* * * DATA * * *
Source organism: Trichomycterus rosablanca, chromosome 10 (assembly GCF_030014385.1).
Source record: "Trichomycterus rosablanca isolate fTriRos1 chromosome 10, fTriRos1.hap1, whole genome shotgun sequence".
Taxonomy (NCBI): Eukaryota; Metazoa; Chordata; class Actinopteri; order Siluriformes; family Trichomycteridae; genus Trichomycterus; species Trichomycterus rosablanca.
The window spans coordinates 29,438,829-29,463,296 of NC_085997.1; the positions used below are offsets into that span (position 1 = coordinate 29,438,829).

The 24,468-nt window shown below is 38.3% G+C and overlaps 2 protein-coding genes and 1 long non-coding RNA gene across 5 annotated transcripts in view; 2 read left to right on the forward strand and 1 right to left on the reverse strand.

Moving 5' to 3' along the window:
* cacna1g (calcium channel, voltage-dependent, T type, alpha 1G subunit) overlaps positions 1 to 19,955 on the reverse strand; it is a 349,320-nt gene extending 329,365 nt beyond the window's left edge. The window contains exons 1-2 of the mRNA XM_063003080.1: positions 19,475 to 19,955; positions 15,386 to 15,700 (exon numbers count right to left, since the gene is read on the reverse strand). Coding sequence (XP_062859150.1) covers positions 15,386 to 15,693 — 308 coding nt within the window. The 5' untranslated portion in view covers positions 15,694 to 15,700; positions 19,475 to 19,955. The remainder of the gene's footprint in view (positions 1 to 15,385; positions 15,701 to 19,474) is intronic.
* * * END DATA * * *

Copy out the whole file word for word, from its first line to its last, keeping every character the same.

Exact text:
Source organism: Trichomycterus rosablanca, chromosome 10 (assembly GCF_030014385.1).
Source record: "Trichomycterus rosablanca isolate fTriRos1 chromosome 10, fTriRos1.hap1, whole genome shotgun sequence".
Taxonomy (NCBI): Eukaryota; Metazoa; Chordata; class Actinopteri; order Siluriformes; family Trichomycteridae; genus Trichomycterus; species Trichomycterus rosablanca.
The window spans coordinates 29,438,829-29,463,296 of NC_085997.1; the positions used below are offsets into that span (position 1 = coordinate 29,438,829).

The 24,468-nt window shown below is 38.3% G+C and overlaps 2 protein-coding genes and 1 long non-coding RNA gene across 5 annotated transcripts in view; 2 read left to right on the forward strand and 1 right to left on the reverse strand.

Moving 5' to 3' along the window:
* cacna1g (calcium channel, voltage-dependent, T type, alpha 1G subunit) overlaps positions 1 to 19,955 on the reverse strand; it is a 349,320-nt gene extending 329,365 nt beyond the window's left edge. The window contains exons 1-2 of the mRNA XM_063003080.1: positions 19,475 to 19,955; positions 15,386 to 15,700 (exon numbers count right to left, since the gene is read on the reverse strand). Coding sequence (XP_062859150.1) covers positions 15,386 to 15,693 — 308 coding nt within the window. The 5' untranslated portion in view covers positions 15,694 to 15,700; positions 19,475 to 19,955. The remainder of the gene's footprint in view (positions 1 to 15,385; positions 15,701 to 19,474) is intronic.